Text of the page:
• has become the foundation for the development of a more liberating pedagogy.
paulo freire textbook
Paulo Freire: Textbook
  • Influenced both critical and feminist pedagogists
  • Freire is Brazilian
  • His philosophy reflects the societal conditions of Brazil
paulo freire textbook1
Paulo Freire: Textbook
  • Experience comes from an impoverished society
  • A society with a large gap between a small, wealthy and educated elite and a large, extremely poor, uneducated peasant class
  • Audience with those who have experienced oppression and who are concerned with increasing inequality.
paulo freire textbook2
Paulo Freire: Textbook

Theory of Liberation: - a view that educational practice could and should be emancipatory for all.

  • It is not only the people who are processed in schools but also knowledge that is selected, organized, and then processed as well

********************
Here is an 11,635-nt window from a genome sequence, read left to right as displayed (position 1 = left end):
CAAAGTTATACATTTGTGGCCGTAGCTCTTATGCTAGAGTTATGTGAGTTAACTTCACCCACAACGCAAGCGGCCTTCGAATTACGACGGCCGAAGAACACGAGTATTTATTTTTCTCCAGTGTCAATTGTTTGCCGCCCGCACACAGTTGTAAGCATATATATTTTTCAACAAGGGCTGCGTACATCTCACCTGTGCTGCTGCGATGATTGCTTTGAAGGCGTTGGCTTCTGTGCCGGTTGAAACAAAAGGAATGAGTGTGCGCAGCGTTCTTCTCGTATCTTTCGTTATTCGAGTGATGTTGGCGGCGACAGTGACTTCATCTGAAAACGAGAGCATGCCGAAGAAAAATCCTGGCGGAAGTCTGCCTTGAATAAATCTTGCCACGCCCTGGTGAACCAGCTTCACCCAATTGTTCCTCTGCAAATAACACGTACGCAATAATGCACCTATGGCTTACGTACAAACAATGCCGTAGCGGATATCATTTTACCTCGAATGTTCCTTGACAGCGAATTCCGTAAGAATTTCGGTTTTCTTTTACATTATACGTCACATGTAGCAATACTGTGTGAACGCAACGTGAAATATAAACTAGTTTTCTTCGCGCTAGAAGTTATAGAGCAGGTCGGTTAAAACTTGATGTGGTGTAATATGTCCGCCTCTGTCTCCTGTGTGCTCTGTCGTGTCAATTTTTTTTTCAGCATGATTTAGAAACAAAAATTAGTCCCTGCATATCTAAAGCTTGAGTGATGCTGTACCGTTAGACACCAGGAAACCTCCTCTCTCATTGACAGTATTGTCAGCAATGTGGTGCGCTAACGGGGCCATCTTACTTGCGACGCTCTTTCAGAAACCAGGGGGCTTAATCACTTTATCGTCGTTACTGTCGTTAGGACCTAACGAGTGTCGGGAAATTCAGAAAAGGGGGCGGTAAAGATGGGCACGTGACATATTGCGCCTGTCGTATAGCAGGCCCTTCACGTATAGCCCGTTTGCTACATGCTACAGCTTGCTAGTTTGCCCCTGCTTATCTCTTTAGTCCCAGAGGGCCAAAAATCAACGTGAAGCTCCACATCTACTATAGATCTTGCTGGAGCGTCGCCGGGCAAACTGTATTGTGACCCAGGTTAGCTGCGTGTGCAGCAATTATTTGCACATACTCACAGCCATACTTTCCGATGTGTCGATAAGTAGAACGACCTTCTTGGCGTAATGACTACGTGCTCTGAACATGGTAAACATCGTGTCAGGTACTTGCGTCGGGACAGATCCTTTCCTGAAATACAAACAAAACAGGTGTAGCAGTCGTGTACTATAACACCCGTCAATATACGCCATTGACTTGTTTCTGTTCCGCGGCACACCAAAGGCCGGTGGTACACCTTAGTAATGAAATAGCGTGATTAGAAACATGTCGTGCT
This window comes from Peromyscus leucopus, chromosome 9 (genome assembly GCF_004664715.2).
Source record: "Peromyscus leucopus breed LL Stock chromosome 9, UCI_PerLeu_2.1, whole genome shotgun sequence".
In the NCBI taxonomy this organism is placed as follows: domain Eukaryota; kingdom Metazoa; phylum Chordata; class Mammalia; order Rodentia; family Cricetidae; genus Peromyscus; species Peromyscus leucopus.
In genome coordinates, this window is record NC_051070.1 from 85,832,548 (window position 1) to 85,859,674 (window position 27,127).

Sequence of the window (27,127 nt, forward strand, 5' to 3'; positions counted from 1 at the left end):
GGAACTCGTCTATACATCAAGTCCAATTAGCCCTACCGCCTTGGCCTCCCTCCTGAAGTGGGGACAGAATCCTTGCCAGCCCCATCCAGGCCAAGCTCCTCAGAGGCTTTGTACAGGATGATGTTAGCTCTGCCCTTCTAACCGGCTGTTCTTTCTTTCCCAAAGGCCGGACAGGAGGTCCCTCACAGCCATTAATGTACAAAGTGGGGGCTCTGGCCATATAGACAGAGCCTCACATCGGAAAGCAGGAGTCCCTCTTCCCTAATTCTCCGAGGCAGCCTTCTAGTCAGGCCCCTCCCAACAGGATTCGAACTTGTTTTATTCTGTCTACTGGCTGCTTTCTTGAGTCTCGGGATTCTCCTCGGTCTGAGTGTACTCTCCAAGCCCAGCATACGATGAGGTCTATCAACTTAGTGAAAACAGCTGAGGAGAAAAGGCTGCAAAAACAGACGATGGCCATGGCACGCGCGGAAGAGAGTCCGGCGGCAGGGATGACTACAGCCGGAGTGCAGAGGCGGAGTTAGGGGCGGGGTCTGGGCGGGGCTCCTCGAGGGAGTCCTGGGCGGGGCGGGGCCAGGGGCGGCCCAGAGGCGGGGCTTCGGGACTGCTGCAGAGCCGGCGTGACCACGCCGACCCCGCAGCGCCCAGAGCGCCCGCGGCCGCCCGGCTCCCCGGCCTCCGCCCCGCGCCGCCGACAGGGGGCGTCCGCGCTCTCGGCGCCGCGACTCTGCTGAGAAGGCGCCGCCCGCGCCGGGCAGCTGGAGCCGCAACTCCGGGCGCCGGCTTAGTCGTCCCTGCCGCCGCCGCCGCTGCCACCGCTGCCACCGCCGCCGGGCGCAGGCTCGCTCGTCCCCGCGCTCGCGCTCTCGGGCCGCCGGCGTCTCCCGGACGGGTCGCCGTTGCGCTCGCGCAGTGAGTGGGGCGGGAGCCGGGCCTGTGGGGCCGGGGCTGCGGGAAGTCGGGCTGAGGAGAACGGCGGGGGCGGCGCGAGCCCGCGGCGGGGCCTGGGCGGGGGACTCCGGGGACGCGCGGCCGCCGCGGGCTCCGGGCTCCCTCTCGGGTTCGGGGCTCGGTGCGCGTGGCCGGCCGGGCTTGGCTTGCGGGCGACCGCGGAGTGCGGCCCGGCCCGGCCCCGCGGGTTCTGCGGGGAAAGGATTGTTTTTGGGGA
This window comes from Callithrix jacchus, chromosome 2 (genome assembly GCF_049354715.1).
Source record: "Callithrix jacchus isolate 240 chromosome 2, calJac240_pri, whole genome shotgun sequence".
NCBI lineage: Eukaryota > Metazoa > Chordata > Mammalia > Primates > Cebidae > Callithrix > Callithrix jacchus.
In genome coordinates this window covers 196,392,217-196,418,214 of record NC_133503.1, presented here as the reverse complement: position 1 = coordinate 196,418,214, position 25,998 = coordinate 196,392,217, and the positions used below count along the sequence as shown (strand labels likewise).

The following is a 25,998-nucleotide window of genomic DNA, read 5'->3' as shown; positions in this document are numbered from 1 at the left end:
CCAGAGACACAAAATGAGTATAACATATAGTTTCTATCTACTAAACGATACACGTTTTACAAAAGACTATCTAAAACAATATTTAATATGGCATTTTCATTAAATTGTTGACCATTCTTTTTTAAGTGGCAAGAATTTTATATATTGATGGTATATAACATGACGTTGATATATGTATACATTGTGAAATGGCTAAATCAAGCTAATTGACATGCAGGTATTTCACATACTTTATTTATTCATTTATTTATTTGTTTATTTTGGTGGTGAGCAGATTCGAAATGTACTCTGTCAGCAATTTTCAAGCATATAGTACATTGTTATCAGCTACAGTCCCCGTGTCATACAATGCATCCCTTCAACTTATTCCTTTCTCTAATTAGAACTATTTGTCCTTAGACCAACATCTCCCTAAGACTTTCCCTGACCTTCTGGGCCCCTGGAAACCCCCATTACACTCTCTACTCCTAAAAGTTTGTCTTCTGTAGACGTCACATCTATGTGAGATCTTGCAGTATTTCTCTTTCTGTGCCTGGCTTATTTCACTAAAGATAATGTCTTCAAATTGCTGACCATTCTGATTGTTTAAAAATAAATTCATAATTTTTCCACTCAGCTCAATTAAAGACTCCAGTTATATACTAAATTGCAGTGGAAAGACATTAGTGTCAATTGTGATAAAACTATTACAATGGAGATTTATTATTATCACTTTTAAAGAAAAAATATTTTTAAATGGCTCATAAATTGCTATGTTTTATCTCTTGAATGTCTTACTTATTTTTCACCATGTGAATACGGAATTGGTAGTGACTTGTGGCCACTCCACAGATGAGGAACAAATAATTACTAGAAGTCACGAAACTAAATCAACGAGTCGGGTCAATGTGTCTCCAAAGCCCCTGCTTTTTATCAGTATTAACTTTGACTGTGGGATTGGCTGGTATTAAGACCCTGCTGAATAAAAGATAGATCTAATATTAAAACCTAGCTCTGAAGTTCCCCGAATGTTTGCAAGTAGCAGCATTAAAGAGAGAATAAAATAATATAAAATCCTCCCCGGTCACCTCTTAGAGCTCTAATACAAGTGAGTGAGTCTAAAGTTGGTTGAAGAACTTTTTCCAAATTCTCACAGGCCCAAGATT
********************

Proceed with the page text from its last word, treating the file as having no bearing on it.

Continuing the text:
paulo freire textbook3
Paulo Freire: Textbook

Critical Consciousness:

  • Individuals have the power to come to an understanding of their own situation in the world
  • Freire believes that teachers and students are both involved constructing and reconstructing meaning - thus are agents for transforming educational practice
paulo freire textbook4
Paulo Freire: Textbook

His theory of liberation called for:

  • A focus on social change and a fracturing of the status quo
  • Questioning the selection and organization of knowledge
  • Treating of knowledge as being socially constructed
paulo freire textbook5
Paulo Freire: Textbook

Freire’s theory of liberation called for:

  • Understanding why and how certain dominant categories of knowledge persist and how they are related to interest and occupational groups
paulo freire2
Paulo Freire:
  • Understanding the influence of the elite’s traditions
  • Freire views education as a radical project for economic, political, and cultural change in which power relations are transformed